· exchange best practice in this field and cooperate with partners all over the world

3.           Conclusions

While the Internet, the devices used to access it and the services available today were not created specifically for use by children, research shows that they are increasingly prominent users. Children therefore form a specific group requiring attention: the way children behave today online will help define tomorrow’s digital world. A joined-up European effort in this field will support the development of interoperable and sustainable infrastructures to deliver a better internet for children, and will boost growth and innovation. Scaling up awareness raising, digital skills and media literacy for children will improve their jobs perspectives and employability and help them become confident digital citizens. Stimulating the potential of interactive content for children will contribute to a vibrant European digital single market. Ongoing effective industry self-regulation for the protection and empowerment of young people, with the appropriate benchmarks and independent monitoring systems in place, is needed to build trust in a sustainable and accountable governance model that could bring more flexible, timely and market-appropriate solutions than any regulatory initiatives. At the same time, the Commission will continue to provide support for placing topics about child online safety on the agenda of events such as the Internet Governance Forum and to share best practices with other international organisations active in this area. It will continue to encourage EU-funded projects to work with international partners, and will continue to organise the Safer Internet Forum international conference, which has been bringing together stakeholders from all over the world to discuss child online safety since 2004.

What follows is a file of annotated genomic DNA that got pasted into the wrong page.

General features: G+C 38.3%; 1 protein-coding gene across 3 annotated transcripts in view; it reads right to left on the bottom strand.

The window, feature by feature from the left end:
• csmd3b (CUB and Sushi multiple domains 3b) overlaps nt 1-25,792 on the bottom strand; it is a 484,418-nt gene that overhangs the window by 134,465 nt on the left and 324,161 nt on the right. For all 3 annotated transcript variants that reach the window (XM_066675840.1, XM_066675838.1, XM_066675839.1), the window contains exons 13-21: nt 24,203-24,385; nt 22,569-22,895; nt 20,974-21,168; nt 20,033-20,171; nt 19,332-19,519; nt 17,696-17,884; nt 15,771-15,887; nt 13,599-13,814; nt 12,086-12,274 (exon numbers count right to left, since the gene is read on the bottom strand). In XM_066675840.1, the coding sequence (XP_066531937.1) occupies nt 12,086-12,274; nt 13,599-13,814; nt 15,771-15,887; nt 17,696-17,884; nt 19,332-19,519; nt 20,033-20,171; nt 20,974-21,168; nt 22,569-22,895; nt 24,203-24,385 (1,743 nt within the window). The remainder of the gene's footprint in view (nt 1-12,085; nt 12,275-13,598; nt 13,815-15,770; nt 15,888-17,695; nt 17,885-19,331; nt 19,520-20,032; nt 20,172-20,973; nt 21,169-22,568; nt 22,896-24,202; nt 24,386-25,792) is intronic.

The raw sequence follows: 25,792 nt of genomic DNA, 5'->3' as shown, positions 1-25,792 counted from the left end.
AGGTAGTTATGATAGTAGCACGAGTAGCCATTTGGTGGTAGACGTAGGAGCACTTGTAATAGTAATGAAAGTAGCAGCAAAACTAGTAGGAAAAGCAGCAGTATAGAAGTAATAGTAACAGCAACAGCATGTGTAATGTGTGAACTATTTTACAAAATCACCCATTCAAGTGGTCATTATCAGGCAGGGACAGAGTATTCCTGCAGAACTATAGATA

Member State authorities, industry and other relevant stakeholders are invited to endorse the proposed strategy and to take steps to ensure its successful implementation, through cooperation with all other interested groups.